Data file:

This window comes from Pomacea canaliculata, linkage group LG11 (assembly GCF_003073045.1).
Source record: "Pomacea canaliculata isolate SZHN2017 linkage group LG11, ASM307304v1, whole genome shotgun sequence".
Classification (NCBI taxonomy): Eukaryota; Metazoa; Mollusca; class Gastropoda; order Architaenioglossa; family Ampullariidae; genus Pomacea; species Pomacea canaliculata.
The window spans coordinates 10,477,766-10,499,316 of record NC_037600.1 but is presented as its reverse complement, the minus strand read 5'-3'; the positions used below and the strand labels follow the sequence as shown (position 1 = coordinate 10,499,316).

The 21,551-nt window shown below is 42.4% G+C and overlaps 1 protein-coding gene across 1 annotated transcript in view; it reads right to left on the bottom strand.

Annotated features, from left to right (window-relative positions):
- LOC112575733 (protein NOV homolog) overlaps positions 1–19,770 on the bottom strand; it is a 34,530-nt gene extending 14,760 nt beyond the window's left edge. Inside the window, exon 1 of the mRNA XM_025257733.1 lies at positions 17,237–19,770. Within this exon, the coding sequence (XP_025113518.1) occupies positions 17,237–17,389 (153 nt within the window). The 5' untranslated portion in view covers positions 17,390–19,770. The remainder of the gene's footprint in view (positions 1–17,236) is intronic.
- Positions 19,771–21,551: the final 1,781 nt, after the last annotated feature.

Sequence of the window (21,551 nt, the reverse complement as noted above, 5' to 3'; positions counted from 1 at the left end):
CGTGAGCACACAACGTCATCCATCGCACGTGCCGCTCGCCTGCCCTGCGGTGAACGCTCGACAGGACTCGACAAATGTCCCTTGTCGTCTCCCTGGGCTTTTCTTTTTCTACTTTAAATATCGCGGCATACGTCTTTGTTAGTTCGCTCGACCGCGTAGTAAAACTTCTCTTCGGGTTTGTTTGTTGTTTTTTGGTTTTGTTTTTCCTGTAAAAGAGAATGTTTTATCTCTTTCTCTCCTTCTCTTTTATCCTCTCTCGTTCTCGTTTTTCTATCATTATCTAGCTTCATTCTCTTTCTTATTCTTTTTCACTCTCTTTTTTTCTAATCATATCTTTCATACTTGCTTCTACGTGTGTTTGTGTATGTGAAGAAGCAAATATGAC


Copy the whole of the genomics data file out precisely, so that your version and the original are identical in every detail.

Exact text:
This window comes from Pomacea canaliculata, linkage group LG11 (assembly GCF_003073045.1).
Source record: "Pomacea canaliculata isolate SZHN2017 linkage group LG11, ASM307304v1, whole genome shotgun sequence".
Classification (NCBI taxonomy): Eukaryota; Metazoa; Mollusca; class Gastropoda; order Architaenioglossa; family Ampullariidae; genus Pomacea; species Pomacea canaliculata.
The window spans coordinates 10,477,766-10,499,316 of record NC_037600.1 but is presented as its reverse complement, the minus strand read 5'-3'; the positions used below and the strand labels follow the sequence as shown (position 1 = coordinate 10,499,316).

The 21,551-nt window shown below is 42.4% G+C and overlaps 1 protein-coding gene across 1 annotated transcript in view; it reads right to left on the bottom strand.

Annotated features, from left to right (window-relative positions):
- LOC112575733 (protein NOV homolog) overlaps positions 1–19,770 on the bottom strand; it is a 34,530-nt gene extending 14,760 nt beyond the window's left edge. Inside the window, exon 1 of the mRNA XM_025257733.1 lies at positions 17,237–19,770. Within this exon, the coding sequence (XP_025113518.1) occupies positions 17,237–17,389 (153 nt within the window). The 5' untranslated portion in view covers positions 17,390–19,770. The remainder of the gene's footprint in view (positions 1–17,236) is intronic.
- Positions 19,771–21,551: the final 1,781 nt, after the last annotated feature.

Sequence of the window (21,551 nt, the reverse complement as noted above, 5' to 3'; positions counted from 1 at the left end):
CGTGAGCACACAACGTCATCCATCGCACGTGCCGCTCGCCTGCCCTGCGGTGAACGCTCGACAGGACTCGACAAATGTCCCTTGTCGTCTCCCTGGGCTTTTCTTTTTCTACTTTAAATATCGCGGCATACGTCTTTGTTAGTTCGCTCGACCGCGTAGTAAAACTTCTCTTCGGGTTTGTTTGTTGTTTTTTGGTTTTGTTTTTCCTGTAAAAGAGAATGTTTTATCTCTTTCTCTCCTTCTCTTTTATCCTCTCTCGTTCTCGTTTTTCTATCATTATCTAGCTTCATTCTCTTTCTTATTCTTTTTCACTCTCTTTTTTTCTAATCATATCTTTCATACTTGCTTCTACGTGTGTTTGTGTATGTGAAGAAGCAAATATGAC